March 7, 2011
Sr. Terry Horvath
WESTERN CATHOLIC REPORTER
EDMONTON — The Sisters of Sion were sent to North America in 1892 with the encouraging words, "Congratulations, go and do something."
When the first three sisters came to Edmonton in 1961, they remained busy "doing something," mostly serving in the schools or in parish work. Father Joseph McGrane was instrumental in bringing Sister Alice Godin and two others from the order to Edmonton to help in his parish of St. Angela.
Godin was the first one here — and almost the last. She died last September.
A year after their arrival, they were transferred to the other side of the city and played pivotal roles at the newly opened Austin O'Brien High School. Sister Kay MacDonald became the principal.
Living close to a large high school involved the sisters in many of the students' activities. A neighbouring house was purchased to accommodate the growing number of sisters.
"Our peak period was definitely in the 1960s when there were around 14 sisters here, living in two houses. They were very active in the schools and in music, and they even had their own singing group," said Sister Terry Horvath, the last of the sisters in Edmonton.
Horvath said the 1960s was a time of modified religious rules and of changing styles.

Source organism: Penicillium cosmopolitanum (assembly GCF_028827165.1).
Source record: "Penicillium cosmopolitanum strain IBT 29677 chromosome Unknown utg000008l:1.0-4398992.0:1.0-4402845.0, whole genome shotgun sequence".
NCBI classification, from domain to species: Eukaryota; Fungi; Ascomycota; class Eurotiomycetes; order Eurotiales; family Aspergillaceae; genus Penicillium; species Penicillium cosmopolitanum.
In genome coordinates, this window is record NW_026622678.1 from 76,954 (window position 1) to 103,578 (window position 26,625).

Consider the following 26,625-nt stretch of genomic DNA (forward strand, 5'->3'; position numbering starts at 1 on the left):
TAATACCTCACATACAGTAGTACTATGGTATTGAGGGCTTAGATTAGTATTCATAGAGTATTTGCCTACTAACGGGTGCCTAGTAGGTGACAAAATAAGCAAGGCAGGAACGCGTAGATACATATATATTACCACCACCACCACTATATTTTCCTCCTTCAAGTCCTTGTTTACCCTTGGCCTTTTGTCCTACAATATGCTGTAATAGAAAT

Having been a teacher for 11 years in the United States and teaching in Moose Jaw, Horvath felt a new calling during a sabbatical in Lourdes. She wanted to be a nurse. Arriving in Edmonton in 1979, she nursed at Edmonton General Hospital for five years. She stayed involved with the United Nurses of Alberta, and has been a strong advocate for health care.
After years of serving at St. Michael-Resurrection Parish, Horvath retired in 1999. She left for Saskatoon on Feb. 28.
"I am the last to leave Edmonton. I have good memories of Edmonton and I am sorry to leave, but I have always believed in community living, so I'm going to Saskatoon," said Horvath. "I'll be living in an apartment. There are seven sisters in Saskatoon."
The Sisters of Sion are an international congregation of vowed women, both contemplative and apostolic. They are dispersed through 22 nations and have a motherhouse in Rome.
Locally, an important field of work for the sisters was ecumenism and interfaith relations, which goes beyond the search for Christian unity and extends to people of all beliefs. They are women set out to heal a fractured world by building bridges of understanding among all faith traditions. The sisters have always strove for Jewish/Christian relations.
Education has always been a main thrust for the sisters, at all school levels as well as adult education.
Through Catholic Social Services, the sisters sponsored refugees, an Ethiopian couple that have successfully raised a family here, found long-term employment, and enjoy productive lives.
Seven former sisters still live in Edmonton. Three are married and the others are involved in the Church in lay ministries.
"Our chapter will meet again next summer to deal with diminishing numbers, and see what our future is," said Horvath, noting this is a common problem that all religious orders are experiencing.
Today there are Sion communities in Saskatoon, Montreal, St. Laurent, Winnipeg and Toronto.
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